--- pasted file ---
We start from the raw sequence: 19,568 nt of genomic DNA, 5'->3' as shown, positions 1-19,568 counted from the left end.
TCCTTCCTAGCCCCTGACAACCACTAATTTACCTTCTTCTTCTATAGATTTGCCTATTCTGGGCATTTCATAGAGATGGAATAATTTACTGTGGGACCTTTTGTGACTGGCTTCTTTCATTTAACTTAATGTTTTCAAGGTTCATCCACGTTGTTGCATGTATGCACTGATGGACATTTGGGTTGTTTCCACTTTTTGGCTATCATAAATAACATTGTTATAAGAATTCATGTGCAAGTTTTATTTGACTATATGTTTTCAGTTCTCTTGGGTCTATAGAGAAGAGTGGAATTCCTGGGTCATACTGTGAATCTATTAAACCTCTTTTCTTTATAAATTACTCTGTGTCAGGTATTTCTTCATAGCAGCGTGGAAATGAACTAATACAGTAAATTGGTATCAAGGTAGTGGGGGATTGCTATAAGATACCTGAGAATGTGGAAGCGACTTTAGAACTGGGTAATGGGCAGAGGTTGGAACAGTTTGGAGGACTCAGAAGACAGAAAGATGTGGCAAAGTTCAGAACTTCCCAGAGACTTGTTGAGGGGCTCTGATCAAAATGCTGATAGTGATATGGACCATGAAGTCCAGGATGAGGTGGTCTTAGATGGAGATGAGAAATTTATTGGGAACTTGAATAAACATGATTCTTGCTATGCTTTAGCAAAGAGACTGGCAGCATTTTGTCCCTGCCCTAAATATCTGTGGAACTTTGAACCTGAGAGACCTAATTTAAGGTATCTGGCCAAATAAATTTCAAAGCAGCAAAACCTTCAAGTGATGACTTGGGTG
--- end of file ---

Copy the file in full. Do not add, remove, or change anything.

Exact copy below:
We start from the raw sequence: 19,568 nt of genomic DNA, 5'->3' as shown, positions 1-19,568 counted from the left end.
TCCTTCCTAGCCCCTGACAACCACTAATTTACCTTCTTCTTCTATAGATTTGCCTATTCTGGGCATTTCATAGAGATGGAATAATTTACTGTGGGACCTTTTGTGACTGGCTTCTTTCATTTAACTTAATGTTTTCAAGGTTCATCCACGTTGTTGCATGTATGCACTGATGGACATTTGGGTTGTTTCCACTTTTTGGCTATCATAAATAACATTGTTATAAGAATTCATGTGCAAGTTTTATTTGACTATATGTTTTCAGTTCTCTTGGGTCTATAGAGAAGAGTGGAATTCCTGGGTCATACTGTGAATCTATTAAACCTCTTTTCTTTATAAATTACTCTGTGTCAGGTATTTCTTCATAGCAGCGTGGAAATGAACTAATACAGTAAATTGGTATCAAGGTAGTGGGGGATTGCTATAAGATACCTGAGAATGTGGAAGCGACTTTAGAACTGGGTAATGGGCAGAGGTTGGAACAGTTTGGAGGACTCAGAAGACAGAAAGATGTGGCAAAGTTCAGAACTTCCCAGAGACTTGTTGAGGGGCTCTGATCAAAATGCTGATAGTGATATGGACCATGAAGTCCAGGATGAGGTGGTCTTAGATGGAGATGAGAAATTTATTGGGAACTTGAATAAACATGATTCTTGCTATGCTTTAGCAAAGAGACTGGCAGCATTTTGTCCCTGCCCTAAATATCTGTGGAACTTTGAACCTGAGAGACCTAATTTAAGGTATCTGGCCAAATAAATTTCAAAGCAGCAAAACCTTCAAGTGATGACTTGGGTG